But the freedom to discuss and debate politics is what makes America great, right? Not in the workplace, experts say. “A heated debate about a candidate’s stance on immigration may be construed as evidence of national origin discrimination,” says Marian Zapata-Rossa, partner at Quarles & Brady LLP. “Discussions about police brutality could develop into a racially charged hostile work environment. Even seemingly innocent John Balitis discussions about political issues can rapidly turn into heated arguments that interrupt an employer’s operations.” The political and social landscape of 2016 — fostered by political newcomer Donald Trump’s unabashed blustering — has created more workplace interruptions than most other election years. About 25 percent of human resources professionals say tension, hostility and arguments about politics among employees is more prevalent than during previous elections, according to a recent survey by the Society for Human Resource Management. Beyond political posturing and bickering, political talk in the workplace can become problematic from a legal standpoint, experts warn. “Even at its most benign, it can make employees uncomfortable,” says Kent Brockelman, managing partner at Coppersmith Brockelman. “It can be divisive and lead to morale problems. In more extreme versions, it can lead to, or even support, legal claims from employees against employers.” While employers can’t ban political discussions, hostility and workplace chaos is not conducive to productivity or profitability. In an effort to maintain a calm workplace, what can employers do to calm the potential political storm? “As a general rule, private sector employers may impose broad restrictions related to political discussions in the workplace,” says Stephanie Fierro, a partner at The Frutkin Law Firm. “Employers can restrict political discussions during work hours or restrict the disbursement or display of political material, when such restrictions are uniformly applied. But, employers must be mindful of the National Labor Relations Act (NLRA).”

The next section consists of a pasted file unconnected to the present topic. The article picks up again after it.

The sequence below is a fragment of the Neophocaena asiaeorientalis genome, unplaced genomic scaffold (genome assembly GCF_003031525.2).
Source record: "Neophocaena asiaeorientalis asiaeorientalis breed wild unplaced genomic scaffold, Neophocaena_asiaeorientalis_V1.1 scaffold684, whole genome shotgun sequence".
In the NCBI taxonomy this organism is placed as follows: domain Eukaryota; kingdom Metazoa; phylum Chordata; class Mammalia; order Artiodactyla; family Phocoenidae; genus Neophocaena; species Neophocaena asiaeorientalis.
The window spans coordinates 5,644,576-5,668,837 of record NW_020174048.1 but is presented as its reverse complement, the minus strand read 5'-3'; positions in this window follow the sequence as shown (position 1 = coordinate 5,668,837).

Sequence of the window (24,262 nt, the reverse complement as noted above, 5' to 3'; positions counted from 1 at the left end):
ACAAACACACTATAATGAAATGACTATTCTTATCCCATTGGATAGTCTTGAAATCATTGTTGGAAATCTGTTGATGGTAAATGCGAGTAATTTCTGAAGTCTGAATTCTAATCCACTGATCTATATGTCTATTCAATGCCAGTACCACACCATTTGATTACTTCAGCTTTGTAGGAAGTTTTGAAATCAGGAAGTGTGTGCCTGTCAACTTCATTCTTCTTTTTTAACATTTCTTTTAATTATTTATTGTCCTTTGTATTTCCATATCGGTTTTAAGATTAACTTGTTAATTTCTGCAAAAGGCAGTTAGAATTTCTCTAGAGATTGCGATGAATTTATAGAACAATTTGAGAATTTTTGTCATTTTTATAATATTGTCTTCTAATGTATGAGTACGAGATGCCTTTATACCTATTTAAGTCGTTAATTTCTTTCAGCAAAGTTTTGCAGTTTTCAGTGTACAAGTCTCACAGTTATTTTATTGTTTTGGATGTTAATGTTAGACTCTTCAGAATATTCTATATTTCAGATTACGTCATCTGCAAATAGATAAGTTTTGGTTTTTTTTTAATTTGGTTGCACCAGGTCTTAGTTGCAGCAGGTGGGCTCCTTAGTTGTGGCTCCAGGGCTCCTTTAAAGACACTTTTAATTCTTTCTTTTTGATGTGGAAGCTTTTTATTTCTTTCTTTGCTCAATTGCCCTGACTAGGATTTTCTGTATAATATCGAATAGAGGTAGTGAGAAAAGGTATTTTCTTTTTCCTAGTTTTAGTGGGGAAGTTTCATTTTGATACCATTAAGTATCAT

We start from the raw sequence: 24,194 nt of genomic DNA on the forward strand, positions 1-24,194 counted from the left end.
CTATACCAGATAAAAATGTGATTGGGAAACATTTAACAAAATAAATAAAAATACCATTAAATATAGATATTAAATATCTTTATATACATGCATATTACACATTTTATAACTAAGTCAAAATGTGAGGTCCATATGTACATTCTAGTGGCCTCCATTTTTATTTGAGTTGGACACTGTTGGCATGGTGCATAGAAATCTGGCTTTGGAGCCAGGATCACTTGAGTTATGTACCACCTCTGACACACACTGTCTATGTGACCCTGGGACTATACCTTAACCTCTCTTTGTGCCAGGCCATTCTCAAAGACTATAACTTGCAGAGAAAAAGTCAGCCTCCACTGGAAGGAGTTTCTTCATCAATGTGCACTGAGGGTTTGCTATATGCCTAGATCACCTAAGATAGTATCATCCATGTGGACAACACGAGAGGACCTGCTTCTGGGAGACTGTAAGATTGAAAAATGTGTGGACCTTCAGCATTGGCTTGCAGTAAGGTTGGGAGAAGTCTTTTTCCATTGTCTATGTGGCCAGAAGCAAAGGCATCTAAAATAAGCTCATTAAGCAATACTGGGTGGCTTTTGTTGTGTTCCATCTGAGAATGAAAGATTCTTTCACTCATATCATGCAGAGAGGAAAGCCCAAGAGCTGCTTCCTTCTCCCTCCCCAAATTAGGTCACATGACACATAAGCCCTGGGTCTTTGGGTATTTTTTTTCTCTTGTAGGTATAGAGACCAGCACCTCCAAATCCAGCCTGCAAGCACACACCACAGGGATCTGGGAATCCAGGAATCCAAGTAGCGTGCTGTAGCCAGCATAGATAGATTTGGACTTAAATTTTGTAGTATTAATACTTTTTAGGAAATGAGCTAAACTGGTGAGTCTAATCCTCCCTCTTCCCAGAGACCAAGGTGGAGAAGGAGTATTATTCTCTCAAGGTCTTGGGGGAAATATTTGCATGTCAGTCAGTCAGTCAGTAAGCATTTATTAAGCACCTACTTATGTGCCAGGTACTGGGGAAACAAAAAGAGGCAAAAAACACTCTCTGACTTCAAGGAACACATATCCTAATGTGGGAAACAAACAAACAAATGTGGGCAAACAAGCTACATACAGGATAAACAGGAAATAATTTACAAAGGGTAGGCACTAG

What can you do?
In Arizona, as in most states, employers have significant leeway to implement policies governing employee conduct. “Arizona law would not prevent an employer from implementing a rule prohibiting ‘excessive’ or ‘disruptive’ political talk in the workplace, or even prohibiting any political discussions at all,” says Don Johnsen, shareholder at Gallagher and Kennedy. A private employer generally is free to regulate political speech in the workplace unless the employer operates in a state or city that specifically protects employees against discrimination because of political expression, or the employer is a party to a collective bargaining agreement that includes the same protection, according to John Balitis, director at Fennemore Craig. “There is no federal law that specifically protects employees from discrimination or retaliation because of their political activities, affiliations or expressions,” Balitis says. “And the First Amendment largely is inapplicable in the private sector as it only protects a
Joseph T. Clees
It can be divisive and lead to morale problems. In more extreme versions, it can lead to, or even support, legal claims from employees against employers. person’s right to free speech from government interference, not from interference by anyone else.” Here are some other things Joseph T. Clees, shareholder at Ogletree Deakins, says an employer CAN do to limit political disharmony in the workplace: • An employer can clearly communicate general expectations and foster a culture of mutual respect and understanding. • An employer can establish a policy reaffirming that work time is for work and, consequently, political speech at work is only permissible at a designated time and place (lunch breaks, rest breaks, etc.). This minimizes disruptions, reduces distractions and encourages productivity. AB | September- October 2016